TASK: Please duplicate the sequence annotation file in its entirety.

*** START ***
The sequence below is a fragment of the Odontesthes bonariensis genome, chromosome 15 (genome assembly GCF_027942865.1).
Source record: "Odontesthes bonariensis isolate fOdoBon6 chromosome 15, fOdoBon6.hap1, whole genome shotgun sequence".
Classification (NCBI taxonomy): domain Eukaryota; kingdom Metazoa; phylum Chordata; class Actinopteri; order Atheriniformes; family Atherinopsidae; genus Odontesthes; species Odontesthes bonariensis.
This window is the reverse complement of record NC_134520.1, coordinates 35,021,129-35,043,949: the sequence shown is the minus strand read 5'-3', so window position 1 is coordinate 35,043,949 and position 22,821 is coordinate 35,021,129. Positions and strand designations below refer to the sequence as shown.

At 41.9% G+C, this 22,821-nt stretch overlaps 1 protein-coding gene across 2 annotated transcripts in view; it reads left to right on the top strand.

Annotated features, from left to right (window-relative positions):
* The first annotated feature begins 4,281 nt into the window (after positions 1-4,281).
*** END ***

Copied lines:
The sequence below is a fragment of the Odontesthes bonariensis genome, chromosome 15 (genome assembly GCF_027942865.1).
Source record: "Odontesthes bonariensis isolate fOdoBon6 chromosome 15, fOdoBon6.hap1, whole genome shotgun sequence".
Classification (NCBI taxonomy): domain Eukaryota; kingdom Metazoa; phylum Chordata; class Actinopteri; order Atheriniformes; family Atherinopsidae; genus Odontesthes; species Odontesthes bonariensis.
This window is the reverse complement of record NC_134520.1, coordinates 35,021,129-35,043,949: the sequence shown is the minus strand read 5'-3', so window position 1 is coordinate 35,043,949 and position 22,821 is coordinate 35,021,129. Positions and strand designations below refer to the sequence as shown.

At 41.9% G+C, this 22,821-nt stretch overlaps 1 protein-coding gene across 2 annotated transcripts in view; it reads left to right on the top strand.

Annotated features, from left to right (window-relative positions):
* The first annotated feature begins 4,281 nt into the window (after positions 1-4,281).